fascination of the natural world keeps<br />

me inspired.’<br />

The Royal Society of Miniature<br />

Painters Sculptors and Gravers’ Annual<br />

Exhibition opens on Wednesday<br />

evening, 20 September, with the work on<br />

view daily from 10.00-17.00 until<br />

1 October.<br />

A selection of artists will be<br />

demonstrating different techniques<br />

throughout the exhibition.<br />

For details go to the website<br />

www.royal-miniature-society.org.uk<br />

Left: Paul Eaton miniature sculptures.<br />

t h i s i s l o n d o n m a g a z i n e • t h i s i s l o n d o n o n l i n e



Dorothy Circus Gallery is opening the<br />

doors of its British branch in Notting Hill<br />

with a new exhibition. On the occasion<br />

of their unique anniversary, the Gallery<br />

have prepared a celebration in the form<br />

of a Group Show, with a splendid<br />

reunion of its most important pop and<br />

surreal icons. These artists will<br />

collaborate with new international<br />

figures in a magical meeting, beginning<br />

in October.<br />

Pages from Mind Travellers Diaries is<br />

the name of the Group show, the title<br />

mirrors the Gallery’s restless mood and<br />

ideologies. That is the way it all started,<br />

with the idea of a journey toward the<br />

most remote corners of surrealism. It is<br />

a journey full of surprises and<br />

significant meetings of minds which<br />

have shaped the gallery’s identity.<br />

With the aim of spreading its image<br />

around the world while absorbing new<br />

cultural concepts, the Gallery started its<br />

journey around Europe from Rome,<br />

heading towards London. Shifting from<br />

extremely bizarre and unusual tastes to<br />

the most refined tendencies, what could<br />

have been a better first destination for<br />

the Circus if not the magnificent<br />

London? The city of extreme glamour<br />

and the dynamic centre of the fashion<br />

industry, which can suddenly turn into<br />

the elegant abode of the classy and<br />

refined afternoon tea. The directors<br />

decided that London has the perfect<br />

atmosphere to welcome Dorothy Circus<br />

Gallery’s unique style.<br />

The first Group Exhibition in London<br />

will feature popular names in pop art,<br />

and surreal characters already present in<br />

the art scene. These great artists’<br />

extravagant pieces are made from<br />

multiple artistic mediums and personal<br />

styles, ranging from highly detailed<br />

digital images to a more traditional<br />

approach of brushes on canvas.<br />

Following the Group show, the artists<br />

will continue to work with the Gallery on<br />

a brilliant series of solo exhibitions, one<br />

per each artist that will begin in 2018.<br />

Joe Sorren - Coney Island Supper Club<br />

25x100 cm (49x39inches) oil on canvas<br />

15<br />

t h i s i s l o n d o n m a g a z i n e • t h i s i s l o n d o n o n l i n e

16<br />

Photos: Marc Brenner.<br />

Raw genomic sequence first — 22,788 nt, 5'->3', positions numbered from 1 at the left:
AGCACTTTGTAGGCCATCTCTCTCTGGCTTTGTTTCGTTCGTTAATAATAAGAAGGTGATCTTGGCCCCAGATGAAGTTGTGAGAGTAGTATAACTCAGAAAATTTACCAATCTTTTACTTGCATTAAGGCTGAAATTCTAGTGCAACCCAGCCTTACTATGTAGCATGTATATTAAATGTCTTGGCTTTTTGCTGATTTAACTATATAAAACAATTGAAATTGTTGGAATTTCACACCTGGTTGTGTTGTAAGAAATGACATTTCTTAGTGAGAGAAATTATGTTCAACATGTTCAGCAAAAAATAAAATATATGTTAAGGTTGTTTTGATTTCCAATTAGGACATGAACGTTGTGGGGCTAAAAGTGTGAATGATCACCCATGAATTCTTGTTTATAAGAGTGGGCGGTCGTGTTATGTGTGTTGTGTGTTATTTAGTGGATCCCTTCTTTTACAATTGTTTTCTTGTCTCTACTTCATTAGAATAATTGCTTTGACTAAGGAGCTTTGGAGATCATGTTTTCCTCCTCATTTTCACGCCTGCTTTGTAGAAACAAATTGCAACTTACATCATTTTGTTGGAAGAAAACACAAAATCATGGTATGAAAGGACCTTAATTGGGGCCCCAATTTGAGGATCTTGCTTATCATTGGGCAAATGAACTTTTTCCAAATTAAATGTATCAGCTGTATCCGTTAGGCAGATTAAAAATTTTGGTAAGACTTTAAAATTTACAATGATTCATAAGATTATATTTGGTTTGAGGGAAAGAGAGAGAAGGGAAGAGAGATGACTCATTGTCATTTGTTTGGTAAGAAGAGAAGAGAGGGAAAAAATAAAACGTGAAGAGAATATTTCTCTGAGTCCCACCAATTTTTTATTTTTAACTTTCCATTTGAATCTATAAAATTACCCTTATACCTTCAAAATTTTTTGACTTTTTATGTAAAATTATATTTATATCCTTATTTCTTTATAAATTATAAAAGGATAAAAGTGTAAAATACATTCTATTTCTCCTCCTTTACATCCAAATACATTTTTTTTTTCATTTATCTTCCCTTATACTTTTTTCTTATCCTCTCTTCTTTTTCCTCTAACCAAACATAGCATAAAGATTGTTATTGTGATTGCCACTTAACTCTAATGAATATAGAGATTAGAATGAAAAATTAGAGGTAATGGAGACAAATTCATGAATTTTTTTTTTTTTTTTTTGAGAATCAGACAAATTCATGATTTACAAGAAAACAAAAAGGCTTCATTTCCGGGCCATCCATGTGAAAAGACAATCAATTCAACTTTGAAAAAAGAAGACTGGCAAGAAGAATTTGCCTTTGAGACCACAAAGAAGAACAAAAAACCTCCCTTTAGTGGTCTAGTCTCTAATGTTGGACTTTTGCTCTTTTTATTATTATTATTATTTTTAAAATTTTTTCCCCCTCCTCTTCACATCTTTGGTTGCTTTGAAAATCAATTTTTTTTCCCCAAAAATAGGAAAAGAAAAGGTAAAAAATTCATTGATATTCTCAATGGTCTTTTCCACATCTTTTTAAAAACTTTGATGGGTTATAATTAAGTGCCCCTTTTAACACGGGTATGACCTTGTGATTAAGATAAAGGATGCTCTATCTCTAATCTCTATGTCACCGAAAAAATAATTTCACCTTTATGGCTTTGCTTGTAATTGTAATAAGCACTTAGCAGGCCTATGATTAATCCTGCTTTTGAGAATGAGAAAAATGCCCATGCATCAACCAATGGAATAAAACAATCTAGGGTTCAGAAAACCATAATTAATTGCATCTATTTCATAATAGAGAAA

APOLOGIA Trafalgar Studios<br />

As playwrights have constantly<br />

discovered, sending their characters on<br />

overnight visits to town or country<br />

houses reaped dividends. Back in the<br />

twenties Noel Coward had a hit with Hay<br />

Fever, in the thirties George S. Kaufman<br />

and Moss Hart wowed Broadway with<br />

The Man Who Came to Dinner and,<br />

striking a more serious note in the<br />

sixties were Edward Albee‘s a Delicate<br />

Balance and Harold Pinter’s The<br />

Homecoming. In 2004 David Eldredge<br />

successfully adapted the Danish film<br />

Festen, a recriminatory drama that<br />

centered around a celebratory 60th<br />

birthday.<br />

Four years after Festen, the Bush<br />

Theatre presented Alexi Kaye Campell’s<br />

Apologia, in which a formidible<br />

matriarch invites her two sons and their<br />

girlfriends to an informal birthday dinner<br />

in her country home. It’s now being<br />

revived in the West End as a vehicle for<br />

the American actress Stockard Channing<br />

who was last seen on the London stage<br />

in 1992 in John Guare’s Six Degrees of<br />

Separation.<br />

She plays Kristin, a published arthistorian<br />

and fervent 1960’s political<br />

activist around whom the play revolves.<br />

As originally written, Kristin was<br />

British. She’s now morphed into an<br />

American (‘by birth not by choice’)<br />

thereby necessitating some rewrites<br />

which work well enough but without<br />

going too deeply into her political<br />

origins. What hasn’t changed, though,<br />

is the superior moral high-ground she<br />

adopts when her views are challenged or<br />

those held by others differ from her own.<br />

First to arrive is her son Peter, an<br />

international banker (a taker rather than<br />

a giver as Kristin puts it) and his rather<br />

vanilla, deeply Christian fiancee Trudi.<br />

Next up is Claire, a successful soap<br />

actress who drives a Porsche and wears<br />